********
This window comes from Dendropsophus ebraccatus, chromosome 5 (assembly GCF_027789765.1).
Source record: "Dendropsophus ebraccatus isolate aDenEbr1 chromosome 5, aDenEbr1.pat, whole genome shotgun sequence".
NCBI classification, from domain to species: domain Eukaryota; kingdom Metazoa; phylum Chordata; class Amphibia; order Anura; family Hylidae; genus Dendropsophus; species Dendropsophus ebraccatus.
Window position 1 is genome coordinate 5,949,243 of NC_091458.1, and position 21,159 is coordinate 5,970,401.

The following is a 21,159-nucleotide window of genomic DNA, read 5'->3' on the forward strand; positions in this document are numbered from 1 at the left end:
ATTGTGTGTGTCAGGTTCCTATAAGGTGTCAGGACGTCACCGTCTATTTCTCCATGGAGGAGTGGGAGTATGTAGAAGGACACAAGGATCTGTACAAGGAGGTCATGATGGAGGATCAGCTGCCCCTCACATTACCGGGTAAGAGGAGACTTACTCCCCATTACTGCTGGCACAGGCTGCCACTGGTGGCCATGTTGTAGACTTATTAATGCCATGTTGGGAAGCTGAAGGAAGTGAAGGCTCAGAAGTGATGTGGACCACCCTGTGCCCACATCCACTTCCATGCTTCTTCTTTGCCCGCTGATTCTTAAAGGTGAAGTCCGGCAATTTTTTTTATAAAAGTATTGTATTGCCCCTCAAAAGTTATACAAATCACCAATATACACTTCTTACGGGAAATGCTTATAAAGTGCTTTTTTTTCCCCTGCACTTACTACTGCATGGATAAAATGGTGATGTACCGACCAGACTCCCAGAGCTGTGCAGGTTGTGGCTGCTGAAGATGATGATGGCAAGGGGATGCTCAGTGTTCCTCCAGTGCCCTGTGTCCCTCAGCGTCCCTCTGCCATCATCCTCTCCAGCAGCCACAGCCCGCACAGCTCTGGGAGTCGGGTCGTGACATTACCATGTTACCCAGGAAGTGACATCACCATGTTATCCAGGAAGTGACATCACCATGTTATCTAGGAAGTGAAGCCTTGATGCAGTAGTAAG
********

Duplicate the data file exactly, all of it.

This window comes from Dendropsophus ebraccatus, chromosome 5 (assembly GCF_027789765.1).
Source record: "Dendropsophus ebraccatus isolate aDenEbr1 chromosome 5, aDenEbr1.pat, whole genome shotgun sequence".
NCBI classification, from domain to species: domain Eukaryota; kingdom Metazoa; phylum Chordata; class Amphibia; order Anura; family Hylidae; genus Dendropsophus; species Dendropsophus ebraccatus.
Window position 1 is genome coordinate 5,949,243 of NC_091458.1, and position 21,159 is coordinate 5,970,401.

The following is a 21,159-nucleotide window of genomic DNA, read 5'->3' on the forward strand; positions in this document are numbered from 1 at the left end:
ATTGTGTGTGTCAGGTTCCTATAAGGTGTCAGGACGTCACCGTCTATTTCTCCATGGAGGAGTGGGAGTATGTAGAAGGACACAAGGATCTGTACAAGGAGGTCATGATGGAGGATCAGCTGCCCCTCACATTACCGGGTAAGAGGAGACTTACTCCCCATTACTGCTGGCACAGGCTGCCACTGGTGGCCATGTTGTAGACTTATTAATGCCATGTTGGGAAGCTGAAGGAAGTGAAGGCTCAGAAGTGATGTGGACCACCCTGTGCCCACATCCACTTCCATGCTTCTTCTTTGCCCGCTGATTCTTAAAGGTGAAGTCCGGCAATTTTTTTTATAAAAGTATTGTATTGCCCCTCAAAAGTTATACAAATCACCAATATACACTTCTTACGGGAAATGCTTATAAAGTGCTTTTTTTTCCCCTGCACTTACTACTGCATGGATAAAATGGTGATGTACCGACCAGACTCCCAGAGCTGTGCAGGTTGTGGCTGCTGAAGATGATGATGGCAAGGGGATGCTCAGTGTTCCTCCAGTGCCCTGTGTCCCTCAGCGTCCCTCTGCCATCATCCTCTCCAGCAGCCACAGCCCGCACAGCTCTGGGAGTCGGGTCGTGACATTACCATGTTACCCAGGAAGTGACATCACCATGTTATCCAGGAAGTGACATCACCATGTTATCTAGGAAGTGAAGCCTTGATGCAGTAGTAAG